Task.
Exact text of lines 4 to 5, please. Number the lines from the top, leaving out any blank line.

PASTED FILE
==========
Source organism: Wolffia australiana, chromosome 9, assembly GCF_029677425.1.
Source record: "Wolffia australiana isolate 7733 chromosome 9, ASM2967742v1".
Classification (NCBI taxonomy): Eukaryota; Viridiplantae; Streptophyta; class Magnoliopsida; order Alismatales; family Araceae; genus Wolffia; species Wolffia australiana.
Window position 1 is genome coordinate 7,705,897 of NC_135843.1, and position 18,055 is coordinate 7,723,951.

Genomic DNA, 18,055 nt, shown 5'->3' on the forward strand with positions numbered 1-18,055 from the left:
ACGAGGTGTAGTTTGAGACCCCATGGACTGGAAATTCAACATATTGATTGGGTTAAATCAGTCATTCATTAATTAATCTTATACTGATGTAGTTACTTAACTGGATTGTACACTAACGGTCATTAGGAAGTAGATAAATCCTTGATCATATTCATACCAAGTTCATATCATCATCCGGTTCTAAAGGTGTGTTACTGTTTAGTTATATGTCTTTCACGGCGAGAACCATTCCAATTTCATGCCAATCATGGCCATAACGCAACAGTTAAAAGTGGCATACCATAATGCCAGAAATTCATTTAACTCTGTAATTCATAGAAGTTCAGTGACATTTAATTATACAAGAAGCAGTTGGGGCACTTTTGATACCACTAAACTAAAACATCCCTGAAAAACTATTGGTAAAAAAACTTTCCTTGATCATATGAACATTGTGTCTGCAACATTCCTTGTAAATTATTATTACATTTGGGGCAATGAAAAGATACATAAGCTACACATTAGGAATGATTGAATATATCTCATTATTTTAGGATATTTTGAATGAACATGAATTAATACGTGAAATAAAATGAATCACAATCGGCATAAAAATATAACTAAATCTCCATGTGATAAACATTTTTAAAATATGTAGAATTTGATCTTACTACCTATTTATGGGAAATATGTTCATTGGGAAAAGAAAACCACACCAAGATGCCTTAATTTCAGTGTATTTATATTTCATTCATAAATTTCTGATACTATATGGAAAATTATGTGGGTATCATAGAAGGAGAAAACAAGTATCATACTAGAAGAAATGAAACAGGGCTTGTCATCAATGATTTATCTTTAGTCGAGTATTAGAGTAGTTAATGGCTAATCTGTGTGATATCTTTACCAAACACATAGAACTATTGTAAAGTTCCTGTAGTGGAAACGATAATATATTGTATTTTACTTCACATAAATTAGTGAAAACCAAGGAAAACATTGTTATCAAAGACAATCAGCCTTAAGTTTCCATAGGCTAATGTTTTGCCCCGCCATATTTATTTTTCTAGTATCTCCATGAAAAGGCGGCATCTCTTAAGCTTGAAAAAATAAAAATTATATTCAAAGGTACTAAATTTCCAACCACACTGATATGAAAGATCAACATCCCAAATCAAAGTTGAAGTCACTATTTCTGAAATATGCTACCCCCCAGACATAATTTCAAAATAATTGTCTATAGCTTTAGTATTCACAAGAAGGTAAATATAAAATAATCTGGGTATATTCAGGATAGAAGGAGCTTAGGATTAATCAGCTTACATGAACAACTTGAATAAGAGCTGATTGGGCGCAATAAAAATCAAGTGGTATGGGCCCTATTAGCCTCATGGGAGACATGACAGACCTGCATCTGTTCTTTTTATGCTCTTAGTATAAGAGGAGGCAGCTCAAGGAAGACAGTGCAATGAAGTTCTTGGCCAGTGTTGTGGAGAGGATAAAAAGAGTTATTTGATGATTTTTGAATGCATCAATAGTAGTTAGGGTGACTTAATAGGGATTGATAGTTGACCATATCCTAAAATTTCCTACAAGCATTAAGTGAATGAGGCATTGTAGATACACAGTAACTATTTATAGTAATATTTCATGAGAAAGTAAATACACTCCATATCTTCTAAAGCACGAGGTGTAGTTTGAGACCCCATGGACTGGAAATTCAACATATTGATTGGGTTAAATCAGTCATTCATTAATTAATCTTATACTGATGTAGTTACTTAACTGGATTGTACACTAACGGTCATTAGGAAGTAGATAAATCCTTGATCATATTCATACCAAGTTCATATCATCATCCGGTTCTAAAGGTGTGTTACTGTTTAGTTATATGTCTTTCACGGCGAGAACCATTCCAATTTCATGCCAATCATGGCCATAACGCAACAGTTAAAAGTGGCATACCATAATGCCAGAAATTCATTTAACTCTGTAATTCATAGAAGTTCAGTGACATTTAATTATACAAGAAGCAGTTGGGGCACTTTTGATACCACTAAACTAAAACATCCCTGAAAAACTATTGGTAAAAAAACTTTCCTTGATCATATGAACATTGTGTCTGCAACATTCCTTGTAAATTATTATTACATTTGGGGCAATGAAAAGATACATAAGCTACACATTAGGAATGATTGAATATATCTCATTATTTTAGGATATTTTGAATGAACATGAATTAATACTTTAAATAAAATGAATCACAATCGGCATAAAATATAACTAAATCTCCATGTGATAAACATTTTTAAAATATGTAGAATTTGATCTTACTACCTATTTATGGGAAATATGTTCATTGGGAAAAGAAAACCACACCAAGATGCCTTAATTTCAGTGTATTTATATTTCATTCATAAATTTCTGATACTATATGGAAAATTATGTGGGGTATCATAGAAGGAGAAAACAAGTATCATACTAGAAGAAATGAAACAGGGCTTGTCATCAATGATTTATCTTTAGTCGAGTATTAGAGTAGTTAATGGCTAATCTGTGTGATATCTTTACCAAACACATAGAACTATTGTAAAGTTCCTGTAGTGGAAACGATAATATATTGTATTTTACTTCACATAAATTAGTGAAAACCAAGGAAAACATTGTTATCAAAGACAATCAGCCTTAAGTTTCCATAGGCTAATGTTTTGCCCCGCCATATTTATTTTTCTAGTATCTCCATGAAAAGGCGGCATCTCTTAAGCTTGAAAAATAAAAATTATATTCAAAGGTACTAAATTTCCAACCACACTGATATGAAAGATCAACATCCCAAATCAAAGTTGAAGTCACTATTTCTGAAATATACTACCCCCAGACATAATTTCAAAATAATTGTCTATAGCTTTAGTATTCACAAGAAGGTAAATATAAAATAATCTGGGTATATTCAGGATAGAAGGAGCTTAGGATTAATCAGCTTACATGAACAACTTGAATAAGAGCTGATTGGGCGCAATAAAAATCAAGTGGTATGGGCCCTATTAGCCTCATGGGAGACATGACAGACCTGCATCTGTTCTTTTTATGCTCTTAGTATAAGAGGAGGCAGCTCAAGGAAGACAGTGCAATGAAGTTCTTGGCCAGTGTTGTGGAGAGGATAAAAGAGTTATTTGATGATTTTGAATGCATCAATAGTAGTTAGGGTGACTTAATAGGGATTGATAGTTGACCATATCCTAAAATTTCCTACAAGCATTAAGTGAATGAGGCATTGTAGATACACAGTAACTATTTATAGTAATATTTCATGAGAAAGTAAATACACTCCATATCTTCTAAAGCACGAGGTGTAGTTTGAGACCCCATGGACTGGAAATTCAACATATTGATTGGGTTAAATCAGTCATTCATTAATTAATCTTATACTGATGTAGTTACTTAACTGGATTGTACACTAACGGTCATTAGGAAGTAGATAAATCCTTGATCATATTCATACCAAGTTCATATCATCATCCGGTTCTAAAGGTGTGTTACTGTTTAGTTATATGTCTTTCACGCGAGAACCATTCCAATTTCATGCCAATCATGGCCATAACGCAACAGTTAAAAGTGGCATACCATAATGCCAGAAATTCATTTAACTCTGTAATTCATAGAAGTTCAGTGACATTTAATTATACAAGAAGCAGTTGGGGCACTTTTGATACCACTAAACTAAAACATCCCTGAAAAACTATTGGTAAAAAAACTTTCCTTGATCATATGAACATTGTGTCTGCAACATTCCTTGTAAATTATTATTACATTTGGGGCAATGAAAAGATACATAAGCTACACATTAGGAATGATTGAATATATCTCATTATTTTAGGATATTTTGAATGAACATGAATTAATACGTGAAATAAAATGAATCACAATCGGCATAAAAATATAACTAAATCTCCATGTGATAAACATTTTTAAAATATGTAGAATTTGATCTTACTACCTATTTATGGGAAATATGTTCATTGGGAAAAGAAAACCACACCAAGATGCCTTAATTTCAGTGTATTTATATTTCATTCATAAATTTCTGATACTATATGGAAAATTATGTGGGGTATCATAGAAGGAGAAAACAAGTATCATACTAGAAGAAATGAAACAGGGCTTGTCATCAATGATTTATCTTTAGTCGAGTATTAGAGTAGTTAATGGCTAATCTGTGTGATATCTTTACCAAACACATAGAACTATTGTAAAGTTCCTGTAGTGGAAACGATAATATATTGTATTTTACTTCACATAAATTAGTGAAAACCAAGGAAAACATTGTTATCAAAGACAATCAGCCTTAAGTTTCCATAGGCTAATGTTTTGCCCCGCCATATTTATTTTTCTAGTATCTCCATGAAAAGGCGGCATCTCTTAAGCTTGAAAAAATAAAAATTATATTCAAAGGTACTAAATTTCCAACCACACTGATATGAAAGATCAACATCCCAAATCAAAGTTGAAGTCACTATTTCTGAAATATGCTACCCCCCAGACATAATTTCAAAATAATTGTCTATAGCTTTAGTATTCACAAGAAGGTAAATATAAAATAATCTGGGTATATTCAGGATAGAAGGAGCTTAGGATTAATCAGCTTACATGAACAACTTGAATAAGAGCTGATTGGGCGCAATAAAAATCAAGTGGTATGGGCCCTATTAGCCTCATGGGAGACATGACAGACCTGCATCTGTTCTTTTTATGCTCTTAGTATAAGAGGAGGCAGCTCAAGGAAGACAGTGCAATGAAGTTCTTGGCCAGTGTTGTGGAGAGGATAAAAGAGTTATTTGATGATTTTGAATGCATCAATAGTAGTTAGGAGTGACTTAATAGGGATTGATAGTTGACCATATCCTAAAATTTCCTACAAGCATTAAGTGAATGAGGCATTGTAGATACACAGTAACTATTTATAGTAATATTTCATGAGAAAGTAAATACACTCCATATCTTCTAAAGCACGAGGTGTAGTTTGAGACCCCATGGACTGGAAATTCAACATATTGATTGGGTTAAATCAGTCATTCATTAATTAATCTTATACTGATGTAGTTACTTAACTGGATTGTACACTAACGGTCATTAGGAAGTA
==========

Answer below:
Window position 1 is genome coordinate 7,705,897 of NC_135843.1, and position 18,055 is coordinate 7,723,951.

Genomic DNA, 18,055 nt, shown 5'->3' on the forward strand with positions numbered 1-18,055 from the left: